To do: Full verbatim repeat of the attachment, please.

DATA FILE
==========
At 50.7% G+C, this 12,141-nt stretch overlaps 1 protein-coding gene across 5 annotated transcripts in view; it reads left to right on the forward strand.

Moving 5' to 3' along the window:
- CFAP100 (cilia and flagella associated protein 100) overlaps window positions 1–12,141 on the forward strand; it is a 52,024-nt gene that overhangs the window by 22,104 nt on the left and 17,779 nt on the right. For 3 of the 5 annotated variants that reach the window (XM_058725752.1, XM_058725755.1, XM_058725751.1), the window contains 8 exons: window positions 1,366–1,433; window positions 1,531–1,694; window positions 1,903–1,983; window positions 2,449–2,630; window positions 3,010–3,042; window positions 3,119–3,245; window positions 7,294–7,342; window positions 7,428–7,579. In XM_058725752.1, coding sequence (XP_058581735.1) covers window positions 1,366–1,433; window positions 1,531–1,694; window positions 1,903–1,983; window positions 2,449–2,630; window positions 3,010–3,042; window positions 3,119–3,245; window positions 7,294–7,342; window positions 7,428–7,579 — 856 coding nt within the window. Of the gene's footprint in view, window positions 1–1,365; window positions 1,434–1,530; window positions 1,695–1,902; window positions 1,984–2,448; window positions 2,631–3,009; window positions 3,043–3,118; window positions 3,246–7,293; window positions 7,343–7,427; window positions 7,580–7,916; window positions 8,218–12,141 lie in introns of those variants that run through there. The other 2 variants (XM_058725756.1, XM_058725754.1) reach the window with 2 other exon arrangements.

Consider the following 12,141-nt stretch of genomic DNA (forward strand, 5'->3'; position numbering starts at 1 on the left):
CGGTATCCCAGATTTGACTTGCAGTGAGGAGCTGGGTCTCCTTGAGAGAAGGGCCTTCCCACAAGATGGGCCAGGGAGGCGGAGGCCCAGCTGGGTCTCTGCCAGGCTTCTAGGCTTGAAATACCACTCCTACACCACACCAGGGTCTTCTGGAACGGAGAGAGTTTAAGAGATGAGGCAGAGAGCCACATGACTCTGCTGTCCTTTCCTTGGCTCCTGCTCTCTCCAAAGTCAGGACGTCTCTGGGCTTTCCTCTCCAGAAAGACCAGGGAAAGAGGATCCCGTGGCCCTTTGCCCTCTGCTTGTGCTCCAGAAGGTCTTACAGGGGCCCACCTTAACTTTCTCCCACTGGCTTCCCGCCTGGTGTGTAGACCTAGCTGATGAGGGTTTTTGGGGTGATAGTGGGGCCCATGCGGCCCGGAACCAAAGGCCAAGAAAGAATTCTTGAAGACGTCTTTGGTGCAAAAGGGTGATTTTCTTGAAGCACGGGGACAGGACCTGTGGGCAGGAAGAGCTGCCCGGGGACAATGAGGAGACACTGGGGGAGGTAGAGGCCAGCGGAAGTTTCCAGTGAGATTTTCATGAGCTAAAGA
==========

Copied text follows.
At 50.7% G+C, this 12,141-nt stretch overlaps 1 protein-coding gene across 5 annotated transcripts in view; it reads left to right on the forward strand.

Moving 5' to 3' along the window:
- CFAP100 (cilia and flagella associated protein 100) overlaps window positions 1–12,141 on the forward strand; it is a 52,024-nt gene that overhangs the window by 22,104 nt on the left and 17,779 nt on the right. For 3 of the 5 annotated variants that reach the window (XM_058725752.1, XM_058725755.1, XM_058725751.1), the window contains 8 exons: window positions 1,366–1,433; window positions 1,531–1,694; window positions 1,903–1,983; window positions 2,449–2,630; window positions 3,010–3,042; window positions 3,119–3,245; window positions 7,294–7,342; window positions 7,428–7,579. In XM_058725752.1, coding sequence (XP_058581735.1) covers window positions 1,366–1,433; window positions 1,531–1,694; window positions 1,903–1,983; window positions 2,449–2,630; window positions 3,010–3,042; window positions 3,119–3,245; window positions 7,294–7,342; window positions 7,428–7,579 — 856 coding nt within the window. Of the gene's footprint in view, window positions 1–1,365; window positions 1,434–1,530; window positions 1,695–1,902; window positions 1,984–2,448; window positions 2,631–3,009; window positions 3,043–3,118; window positions 3,246–7,293; window positions 7,343–7,427; window positions 7,580–7,916; window positions 8,218–12,141 lie in introns of those variants that run through there. The other 2 variants (XM_058725756.1, XM_058725754.1) reach the window with 2 other exon arrangements.

Consider the following 12,141-nt stretch of genomic DNA (forward strand, 5'->3'; position numbering starts at 1 on the left):
CGGTATCCCAGATTTGACTTGCAGTGAGGAGCTGGGTCTCCTTGAGAGAAGGGCCTTCCCACAAGATGGGCCAGGGAGGCGGAGGCCCAGCTGGGTCTCTGCCAGGCTTCTAGGCTTGAAATACCACTCCTACACCACACCAGGGTCTTCTGGAACGGAGAGAGTTTAAGAGATGAGGCAGAGAGCCACATGACTCTGCTGTCCTTTCCTTGGCTCCTGCTCTCTCCAAAGTCAGGACGTCTCTGGGCTTTCCTCTCCAGAAAGACCAGGGAAAGAGGATCCCGTGGCCCTTTGCCCTCTGCTTGTGCTCCAGAAGGTCTTACAGGGGCCCACCTTAACTTTCTCCCACTGGCTTCCCGCCTGGTGTGTAGACCTAGCTGATGAGGGTTTTTGGGGTGATAGTGGGGCCCATGCGGCCCGGAACCAAAGGCCAAGAAAGAATTCTTGAAGACGTCTTTGGTGCAAAAGGGTGATTTTCTTGAAGCACGGGGACAGGACCTGTGGGCAGGAAGAGCTGCCCGGGGACAATGAGGAGACACTGGGGGAGGTAGAGGCCAGCGGAAGTTTCCAGTGAGATTTTCATGAGCTAAAGA